Ball’s Pyramid is the world’s tallest volcanic stack rising from the Tasman. It is part of the Lord Howe Island Marine Park, which is recorded by UNESCO as a World Heritage Site of global natural significance. The pyramid does not receive many visitors due to its remote location, but scuba diving, sport fishing, and climbing are all available.
Ball’s Pyramid is an erosional remnant of a shield volcano and caldera that formed about 6.4 million years ago. It lies 20 kilometres (12 mi) southeast of Lord Howe Island in the Pacific Ocean. It is 562 metres (1,844 ft) high, while measuring only 1,100 metres (3,600 ft) in length and 300 metres (980 ft) across, making it the tallest volcanic stack in the world. Ball’s Pyramid is part of the Lord Howe Island Marine Park in Australia.
Ball’s Pyramid is composed of nearly horizontally-bedded basalt lava flows, the remnants of a volcanic plug formed in a former vent of a volcano. Basalt is a common rock that is typically formed by melting of the Earth’s mantle. Basalt has also been found on the Earth’s Moon, Mars, Venus, and even on the asteroid Vesta.
After the eruption of the shield volcano, the slopes became truncated (top was removed) to form a broad submarine shelf (see diagram below).
Ball’s Pyramid looks like a place where nothing could survive, but isn’t devoid of life. It is home to the rarest insect in the world, the Lord Howe stick insect, famous for being big as a human hand, a species previously thought to be extinct. The Europeans labeled it a “tree lobster” because of its size and hard exoskeleton. It’s 12 centimeters long and the heaviest flightless stick insect in the world. Local fishermen used to put them on fishing hooks and use them as bait.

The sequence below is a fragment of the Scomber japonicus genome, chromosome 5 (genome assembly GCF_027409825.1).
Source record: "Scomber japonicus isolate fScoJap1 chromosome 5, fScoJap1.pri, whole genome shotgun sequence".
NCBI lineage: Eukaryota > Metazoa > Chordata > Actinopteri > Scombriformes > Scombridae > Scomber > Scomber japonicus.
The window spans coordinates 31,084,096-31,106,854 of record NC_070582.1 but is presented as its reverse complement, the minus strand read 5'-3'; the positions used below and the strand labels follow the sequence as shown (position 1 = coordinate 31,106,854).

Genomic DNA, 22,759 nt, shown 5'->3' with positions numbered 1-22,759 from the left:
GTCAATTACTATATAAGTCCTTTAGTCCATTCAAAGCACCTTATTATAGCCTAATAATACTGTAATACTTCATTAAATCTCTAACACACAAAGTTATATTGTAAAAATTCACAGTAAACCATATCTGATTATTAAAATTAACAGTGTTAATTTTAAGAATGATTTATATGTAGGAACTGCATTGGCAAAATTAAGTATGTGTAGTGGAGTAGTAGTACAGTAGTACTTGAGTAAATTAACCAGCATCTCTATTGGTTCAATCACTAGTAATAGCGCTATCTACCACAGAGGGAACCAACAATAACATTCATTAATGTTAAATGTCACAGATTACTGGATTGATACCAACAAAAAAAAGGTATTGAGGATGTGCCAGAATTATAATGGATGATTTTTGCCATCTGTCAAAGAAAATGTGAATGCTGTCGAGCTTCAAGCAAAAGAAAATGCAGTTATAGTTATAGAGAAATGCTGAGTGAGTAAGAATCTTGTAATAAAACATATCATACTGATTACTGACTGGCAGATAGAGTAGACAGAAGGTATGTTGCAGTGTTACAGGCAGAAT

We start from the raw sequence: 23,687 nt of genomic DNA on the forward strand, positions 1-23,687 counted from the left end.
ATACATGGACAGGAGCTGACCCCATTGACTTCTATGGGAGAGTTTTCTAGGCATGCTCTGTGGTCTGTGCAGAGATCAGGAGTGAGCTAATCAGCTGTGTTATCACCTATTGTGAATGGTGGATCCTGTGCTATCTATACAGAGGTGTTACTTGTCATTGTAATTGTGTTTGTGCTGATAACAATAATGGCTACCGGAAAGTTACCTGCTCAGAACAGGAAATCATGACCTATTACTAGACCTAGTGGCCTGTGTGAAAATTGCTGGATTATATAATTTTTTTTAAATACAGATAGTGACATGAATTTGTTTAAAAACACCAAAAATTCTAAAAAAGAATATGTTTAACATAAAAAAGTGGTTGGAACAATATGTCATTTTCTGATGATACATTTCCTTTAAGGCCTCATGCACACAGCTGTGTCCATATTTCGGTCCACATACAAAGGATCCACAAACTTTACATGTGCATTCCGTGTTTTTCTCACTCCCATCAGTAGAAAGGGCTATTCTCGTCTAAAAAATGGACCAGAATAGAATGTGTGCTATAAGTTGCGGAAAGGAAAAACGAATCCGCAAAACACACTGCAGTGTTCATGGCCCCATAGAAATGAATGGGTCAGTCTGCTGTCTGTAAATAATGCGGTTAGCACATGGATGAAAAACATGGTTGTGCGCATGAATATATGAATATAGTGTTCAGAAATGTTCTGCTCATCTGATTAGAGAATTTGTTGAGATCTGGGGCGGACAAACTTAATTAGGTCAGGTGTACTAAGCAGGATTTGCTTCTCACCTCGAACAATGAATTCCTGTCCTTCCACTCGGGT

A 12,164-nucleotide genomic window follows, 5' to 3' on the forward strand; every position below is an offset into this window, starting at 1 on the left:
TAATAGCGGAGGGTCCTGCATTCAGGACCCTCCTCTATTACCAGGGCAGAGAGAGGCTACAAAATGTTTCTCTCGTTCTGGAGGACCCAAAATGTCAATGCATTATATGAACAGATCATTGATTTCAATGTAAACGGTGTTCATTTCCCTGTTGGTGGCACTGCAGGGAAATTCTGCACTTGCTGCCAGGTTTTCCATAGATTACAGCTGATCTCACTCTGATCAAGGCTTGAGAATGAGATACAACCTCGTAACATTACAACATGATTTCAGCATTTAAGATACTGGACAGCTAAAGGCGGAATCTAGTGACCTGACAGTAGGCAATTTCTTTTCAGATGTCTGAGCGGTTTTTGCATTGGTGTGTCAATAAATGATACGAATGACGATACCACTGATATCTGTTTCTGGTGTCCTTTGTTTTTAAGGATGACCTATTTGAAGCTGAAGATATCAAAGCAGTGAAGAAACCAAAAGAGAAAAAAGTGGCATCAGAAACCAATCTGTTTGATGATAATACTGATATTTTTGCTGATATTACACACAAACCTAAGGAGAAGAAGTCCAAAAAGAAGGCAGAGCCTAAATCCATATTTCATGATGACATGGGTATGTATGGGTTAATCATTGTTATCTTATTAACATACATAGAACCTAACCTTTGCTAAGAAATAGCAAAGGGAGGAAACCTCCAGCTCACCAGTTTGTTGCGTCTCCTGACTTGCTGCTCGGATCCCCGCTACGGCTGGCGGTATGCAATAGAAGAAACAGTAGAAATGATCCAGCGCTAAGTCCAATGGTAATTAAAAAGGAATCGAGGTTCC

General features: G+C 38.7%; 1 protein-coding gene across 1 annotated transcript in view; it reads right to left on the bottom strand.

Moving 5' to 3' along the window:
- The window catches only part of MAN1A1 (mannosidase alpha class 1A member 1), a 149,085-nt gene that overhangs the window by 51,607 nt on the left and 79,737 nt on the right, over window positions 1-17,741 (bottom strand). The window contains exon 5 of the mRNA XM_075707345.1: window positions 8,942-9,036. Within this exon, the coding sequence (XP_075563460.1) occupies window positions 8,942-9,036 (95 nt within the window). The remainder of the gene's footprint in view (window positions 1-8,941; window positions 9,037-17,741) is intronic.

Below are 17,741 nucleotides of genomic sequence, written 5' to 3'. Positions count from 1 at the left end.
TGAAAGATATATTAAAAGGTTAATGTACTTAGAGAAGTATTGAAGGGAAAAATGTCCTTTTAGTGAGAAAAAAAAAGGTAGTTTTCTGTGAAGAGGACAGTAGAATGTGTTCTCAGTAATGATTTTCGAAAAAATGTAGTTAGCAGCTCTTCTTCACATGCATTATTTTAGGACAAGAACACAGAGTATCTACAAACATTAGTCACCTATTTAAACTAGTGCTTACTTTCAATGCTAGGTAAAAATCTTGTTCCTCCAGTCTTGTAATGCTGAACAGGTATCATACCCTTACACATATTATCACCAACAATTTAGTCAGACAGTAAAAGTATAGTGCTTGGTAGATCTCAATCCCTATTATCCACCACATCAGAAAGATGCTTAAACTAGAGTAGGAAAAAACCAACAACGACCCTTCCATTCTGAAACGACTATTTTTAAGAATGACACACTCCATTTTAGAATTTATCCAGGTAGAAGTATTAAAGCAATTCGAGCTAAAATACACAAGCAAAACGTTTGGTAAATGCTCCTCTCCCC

Not many boats are surveyed to take divers there and so the rock remains untouched by human interference. The weather doesn’t let too many get there either. In some divers’ opinions Lord Howe Island’s Balls Pyramid is the best dive site bar none in Australia. You are “bombed” by wahoo during safety stops, kingfish, dolphins and bronze whalers all regulars as well as large bull rays – there’s also a unique Lord Howe Island batfish – not found anywhere else in world.
The island is volcanic so most of the dive sites are craggy and uneven, which makes excellent swim-throughs, tunnels and bommies. The Great Equatorial Current, warm and rich in nutrients mix with the cooler waters of the Tasman Sea, bringing impressively large and abundant fish life to these oceans. The combination of these conditions, coupled with the terrain, makes pretty amazing diving and above water sights. The whole island is World Heritage listed so it’s a conservationist’s dream.